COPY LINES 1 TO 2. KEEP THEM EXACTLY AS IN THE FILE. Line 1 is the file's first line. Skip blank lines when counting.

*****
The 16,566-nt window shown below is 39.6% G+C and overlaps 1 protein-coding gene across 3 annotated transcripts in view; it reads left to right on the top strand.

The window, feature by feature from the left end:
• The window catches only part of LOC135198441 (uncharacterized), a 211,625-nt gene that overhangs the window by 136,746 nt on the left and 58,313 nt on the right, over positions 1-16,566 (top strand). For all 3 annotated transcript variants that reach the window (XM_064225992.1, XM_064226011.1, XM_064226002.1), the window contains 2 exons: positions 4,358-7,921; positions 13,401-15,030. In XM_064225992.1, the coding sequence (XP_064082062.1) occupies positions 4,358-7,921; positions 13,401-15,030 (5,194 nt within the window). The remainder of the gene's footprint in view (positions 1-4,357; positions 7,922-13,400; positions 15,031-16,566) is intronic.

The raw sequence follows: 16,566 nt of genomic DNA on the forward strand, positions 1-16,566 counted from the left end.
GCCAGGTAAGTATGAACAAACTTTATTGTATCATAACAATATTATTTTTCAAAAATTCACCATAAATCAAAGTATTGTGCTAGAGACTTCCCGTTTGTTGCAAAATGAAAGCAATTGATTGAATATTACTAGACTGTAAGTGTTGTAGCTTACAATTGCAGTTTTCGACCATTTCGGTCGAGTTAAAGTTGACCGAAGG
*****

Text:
The 16,566-nt window shown below is 39.6% G+C and overlaps 1 protein-coding gene across 3 annotated transcripts in view; it reads left to right on the top strand.

The window, feature by feature from the left end: